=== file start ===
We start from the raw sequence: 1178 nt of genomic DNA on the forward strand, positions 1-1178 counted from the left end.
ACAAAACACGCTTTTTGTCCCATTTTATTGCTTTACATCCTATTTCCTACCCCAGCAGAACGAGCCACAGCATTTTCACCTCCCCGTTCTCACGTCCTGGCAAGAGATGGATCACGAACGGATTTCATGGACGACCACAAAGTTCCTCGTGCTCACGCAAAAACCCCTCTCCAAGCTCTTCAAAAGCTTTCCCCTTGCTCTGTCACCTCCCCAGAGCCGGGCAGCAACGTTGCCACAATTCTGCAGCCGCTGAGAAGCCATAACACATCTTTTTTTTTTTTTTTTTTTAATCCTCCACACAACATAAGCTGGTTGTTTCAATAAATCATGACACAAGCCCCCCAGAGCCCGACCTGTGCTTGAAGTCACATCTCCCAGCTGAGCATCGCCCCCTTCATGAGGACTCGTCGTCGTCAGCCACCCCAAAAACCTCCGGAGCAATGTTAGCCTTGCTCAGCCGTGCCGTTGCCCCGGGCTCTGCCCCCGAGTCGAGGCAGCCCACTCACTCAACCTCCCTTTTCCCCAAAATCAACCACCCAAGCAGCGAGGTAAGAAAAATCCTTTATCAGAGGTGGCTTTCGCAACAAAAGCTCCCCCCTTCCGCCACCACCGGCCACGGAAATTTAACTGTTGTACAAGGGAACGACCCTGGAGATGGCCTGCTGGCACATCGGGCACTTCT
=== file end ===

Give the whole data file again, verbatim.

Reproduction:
We start from the raw sequence: 1178 nt of genomic DNA on the forward strand, positions 1-1178 counted from the left end.
ACAAAACACGCTTTTTGTCCCATTTTATTGCTTTACATCCTATTTCCTACCCCAGCAGAACGAGCCACAGCATTTTCACCTCCCCGTTCTCACGTCCTGGCAAGAGATGGATCACGAACGGATTTCATGGACGACCACAAAGTTCCTCGTGCTCACGCAAAAACCCCTCTCCAAGCTCTTCAAAAGCTTTCCCCTTGCTCTGTCACCTCCCCAGAGCCGGGCAGCAACGTTGCCACAATTCTGCAGCCGCTGAGAAGCCATAACACATCTTTTTTTTTTTTTTTTTTTAATCCTCCACACAACATAAGCTGGTTGTTTCAATAAATCATGACACAAGCCCCCCAGAGCCCGACCTGTGCTTGAAGTCACATCTCCCAGCTGAGCATCGCCCCCTTCATGAGGACTCGTCGTCGTCAGCCACCCCAAAAACCTCCGGAGCAATGTTAGCCTTGCTCAGCCGTGCCGTTGCCCCGGGCTCTGCCCCCGAGTCGAGGCAGCCCACTCACTCAACCTCCCTTTTCCCCAAAATCAACCACCCAAGCAGCGAGGTAAGAAAAATCCTTTATCAGAGGTGGCTTTCGCAACAAAAGCTCCCCCCTTCCGCCACCACCGGCCACGGAAATTTAACTGTTGTACAAGGGAACGACCCTGGAGATGGCCTGCTGGCACATCGGGCACTTCT